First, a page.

Leading Article: Imprisoned by prejudice

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WHEN Judge Stephen Tumim, chief inspector of prisons, visited Cardiff jail, he found it infested with filth and vermin. His report, published in May, said that cockroaches were everywhere and there were rats even in the new kitchen. Prisoners were locked in their cells for prolonged periods and had to queue to 'slop out' at the prison, which was built in 1827. Michael Howard, who thinks that many jails are too comfortable, would be well-advised to reread Judge Tumim's report.

The Home Secretary is, according to a leaked memorandum, under quite a few illusions about the penal system. He thinks it is too lax and he would like a more austere regime. This is the image he plans to present at the Conservative Party conference in October. It is an image that may be convincing to the party faithful and may draw enthusiastic applause: most, like Mr Howard, have little first- hand experience of life inside. Rank-and- file Tories are angry that the Government has failed to control rising crime and want some action taken.

But Mr Howard must know that his image of this country's prisons is neither realistic nor honest. Britain still has some of the worst jails in western Europe, with their epidemic of suicides and insanitary conditions combined with inadequate work and educational opportunities. They fail to achieve their own stated aim to look after prisoners 'with humanity and to help them lead law-abiding and useful lives in custody and after release'.

Prisons, in fact, continue to be places where punishment rather than rehabilitation seems to be the overriding concern. Mr Howard, with his appeal to populist anger, appears set on reinforcing such a punitive ethos, which has been shown repeatedly to fail in reforming prisoners. The brutalising experience of inhumane treatment in jail, far from turning out paragons of virtue, produces ex-convicts who find it difficult to break away from a life of crime. This is well-known in America, where the law and order lobby is strong and the death sentence is carried out in many states to satisfy the popular blood lust. Even there, the authorities are investing in educational, recreational and treatment programmes for prisoners as the best way of making sure that when detainees leave they do not return.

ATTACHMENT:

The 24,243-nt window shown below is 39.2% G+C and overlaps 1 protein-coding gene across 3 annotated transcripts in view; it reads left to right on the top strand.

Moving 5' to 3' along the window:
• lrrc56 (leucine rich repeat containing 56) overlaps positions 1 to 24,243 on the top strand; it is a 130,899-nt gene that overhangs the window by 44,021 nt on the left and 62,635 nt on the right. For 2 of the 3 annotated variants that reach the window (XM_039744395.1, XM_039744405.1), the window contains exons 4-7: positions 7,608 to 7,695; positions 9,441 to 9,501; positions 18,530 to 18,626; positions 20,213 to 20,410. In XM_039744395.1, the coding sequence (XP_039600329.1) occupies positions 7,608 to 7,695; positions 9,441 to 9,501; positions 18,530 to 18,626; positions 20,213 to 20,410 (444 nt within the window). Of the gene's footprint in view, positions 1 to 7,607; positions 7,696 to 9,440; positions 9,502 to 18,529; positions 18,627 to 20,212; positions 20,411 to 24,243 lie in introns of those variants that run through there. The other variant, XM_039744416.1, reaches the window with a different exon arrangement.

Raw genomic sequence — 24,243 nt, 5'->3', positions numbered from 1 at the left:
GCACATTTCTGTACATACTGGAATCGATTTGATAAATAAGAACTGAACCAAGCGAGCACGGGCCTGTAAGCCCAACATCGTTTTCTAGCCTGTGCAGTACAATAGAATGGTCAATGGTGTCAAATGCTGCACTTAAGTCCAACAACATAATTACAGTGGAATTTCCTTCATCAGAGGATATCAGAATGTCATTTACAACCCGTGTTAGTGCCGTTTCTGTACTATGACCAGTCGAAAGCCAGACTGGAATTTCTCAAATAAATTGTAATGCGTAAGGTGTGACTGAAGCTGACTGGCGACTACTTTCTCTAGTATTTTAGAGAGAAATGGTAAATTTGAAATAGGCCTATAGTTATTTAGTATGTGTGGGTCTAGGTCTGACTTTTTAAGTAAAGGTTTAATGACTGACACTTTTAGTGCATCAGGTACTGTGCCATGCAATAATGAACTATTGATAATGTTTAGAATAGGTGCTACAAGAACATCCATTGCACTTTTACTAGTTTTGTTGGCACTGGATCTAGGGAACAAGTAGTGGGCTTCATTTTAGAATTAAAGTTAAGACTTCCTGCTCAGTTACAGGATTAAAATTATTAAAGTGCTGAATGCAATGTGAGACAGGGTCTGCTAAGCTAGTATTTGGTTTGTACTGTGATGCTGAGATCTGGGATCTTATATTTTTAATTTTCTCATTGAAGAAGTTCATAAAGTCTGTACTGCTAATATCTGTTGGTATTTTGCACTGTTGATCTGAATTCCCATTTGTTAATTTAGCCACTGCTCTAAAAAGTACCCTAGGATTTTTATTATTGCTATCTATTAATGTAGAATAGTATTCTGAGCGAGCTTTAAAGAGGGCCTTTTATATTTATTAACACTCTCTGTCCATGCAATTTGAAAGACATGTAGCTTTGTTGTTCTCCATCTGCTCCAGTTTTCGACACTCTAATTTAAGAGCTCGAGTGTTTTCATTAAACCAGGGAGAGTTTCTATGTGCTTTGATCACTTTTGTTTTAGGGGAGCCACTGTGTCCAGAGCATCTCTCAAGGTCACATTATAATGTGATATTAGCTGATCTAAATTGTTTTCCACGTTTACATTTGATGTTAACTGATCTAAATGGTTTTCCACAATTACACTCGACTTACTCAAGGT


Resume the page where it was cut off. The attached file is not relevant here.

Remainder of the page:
If Mr Howard pursues a policy of greater 'austerity', he will jeopardise the first signs of British prison reform in years. Since the riots in 1990 at Strangeways jail, Manchester, hesitant first steps have been made towards improving prisons. Lord Woolf produced a robust set of recommendations that were taken up in a White Paper in 1991 and require higher standards in jails and independent complaints procedures for prisoners. However, without the commitment of successive home secretaries these changes may easily fall by the wayside.

Mr Howard stands at a crossroads. He can recognise and support the compelling case for improving prisons; or he can pander to ignorant prejudice which wants to believe that jails are holiday camps and only harsh regimes will halt crime. The Home Secretary is clearly tempted to appeal to prejudice and bolster his right-wing credentials. The price of such opportunism could be more jail riots, and dehumanised inmates as wedded to crime when they are released as when they were convicted.